DULUTH - Grandma's Marathon organizers lose sleep over heat, humidity and wind, but air quality rose to prominence this week when wildfire smoke lingered over Duluth, triggering an air-quality alert just three days before the race.

"Yesterday would have been a tough day to hold a marathon," Zach Schneider, spokesman for Grandma's Marathon, said Thursday.

The marathon is the city's biggest event of the year, when thousands of runners and spectators descend upon Duluth over several days. Canadian wildfires led to some of the worst air quality the state has seen this week, and people traveling there have likely seen photos on social media where "you can't see the Lift Bridge from across the harbor," Schneider said.

"At the same time, weather patterns change all the time around here," he said.

Air quality in Duluth was rated as "unhealthy" Wednesday, meaning the general public should limit lengthy exertion, and sensitive groups should avoid exercising altogether.

The hazy skies cleared Thursday and air quality is expected to be "moderate" Friday and Saturday with some lingering smoke, according to the Minnesota Pollution Control Agency.

Still, runners should be cautious, said Dr. Chris Delp, who has worked 26 years in the emergency department at St. Luke's hospital in Duluth. The emergency room has seen an increase in patients this week with breathing problems, he said, and is preparing for a potential influx of runners struggling with toxic air, a new situation for the marathon.

With wildfire-induced poor air quality recently in New York, the medical community is learning that tiny particles in smoke can get deep inside lungs, leading to more systemic problems, he said.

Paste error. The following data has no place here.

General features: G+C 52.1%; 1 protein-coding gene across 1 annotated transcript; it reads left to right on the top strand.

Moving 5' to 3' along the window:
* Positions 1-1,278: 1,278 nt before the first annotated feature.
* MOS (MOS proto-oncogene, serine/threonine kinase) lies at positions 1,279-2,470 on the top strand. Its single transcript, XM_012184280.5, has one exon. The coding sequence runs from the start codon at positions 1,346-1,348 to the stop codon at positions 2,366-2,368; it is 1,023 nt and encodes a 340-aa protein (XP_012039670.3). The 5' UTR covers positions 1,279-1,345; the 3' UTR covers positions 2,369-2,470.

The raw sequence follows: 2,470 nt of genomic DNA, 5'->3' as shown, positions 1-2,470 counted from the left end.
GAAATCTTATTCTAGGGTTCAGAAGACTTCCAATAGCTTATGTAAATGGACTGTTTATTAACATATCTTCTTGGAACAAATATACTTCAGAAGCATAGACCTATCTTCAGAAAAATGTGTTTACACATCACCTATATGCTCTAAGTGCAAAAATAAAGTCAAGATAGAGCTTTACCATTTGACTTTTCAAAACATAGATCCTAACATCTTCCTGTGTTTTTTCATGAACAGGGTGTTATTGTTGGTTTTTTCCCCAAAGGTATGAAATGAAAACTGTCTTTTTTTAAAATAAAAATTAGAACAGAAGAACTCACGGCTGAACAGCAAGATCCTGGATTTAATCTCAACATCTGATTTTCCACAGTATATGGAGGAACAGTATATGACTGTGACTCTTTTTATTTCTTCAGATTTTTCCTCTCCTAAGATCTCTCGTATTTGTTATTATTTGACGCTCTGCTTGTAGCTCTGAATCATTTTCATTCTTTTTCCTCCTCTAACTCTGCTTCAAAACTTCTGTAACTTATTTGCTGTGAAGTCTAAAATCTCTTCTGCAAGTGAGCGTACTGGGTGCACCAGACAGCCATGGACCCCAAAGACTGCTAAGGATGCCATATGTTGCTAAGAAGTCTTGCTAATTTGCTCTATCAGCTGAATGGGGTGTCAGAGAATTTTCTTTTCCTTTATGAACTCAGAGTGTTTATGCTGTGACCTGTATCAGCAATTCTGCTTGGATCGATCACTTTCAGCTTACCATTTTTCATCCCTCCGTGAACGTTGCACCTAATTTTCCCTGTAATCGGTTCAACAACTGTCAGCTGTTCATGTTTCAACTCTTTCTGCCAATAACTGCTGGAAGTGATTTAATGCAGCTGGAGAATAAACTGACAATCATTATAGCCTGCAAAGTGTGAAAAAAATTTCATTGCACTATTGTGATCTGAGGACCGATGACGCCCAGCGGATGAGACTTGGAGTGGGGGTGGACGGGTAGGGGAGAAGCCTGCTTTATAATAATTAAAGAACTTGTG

"They saw an uptick in heart attacks [in New York] because these particles can kind of set up an inflammatory response," Delp said.

He warns runners to ask for help if they're experiencing lung issues, and for those with asthma to remember inhalers and medications.

While race organizers are optimistic about Saturday's forecast, they have contingency plans for air quality, including more medical personnel along the race route. Canceling the races — which also include a half marathon and a 5K — are a drastic last resort, Schneider said.

Aside from 2020 when Grandma's events were canceled because of the pandemic, since its 1977 inception the race has been delayed but never canceled for weather. Unlike a thunderstorm, air quality wouldn't likely improve quickly enough to simply delay the races, Schneider said.

"It's something that hopefully we don't have to talk about this year," he said.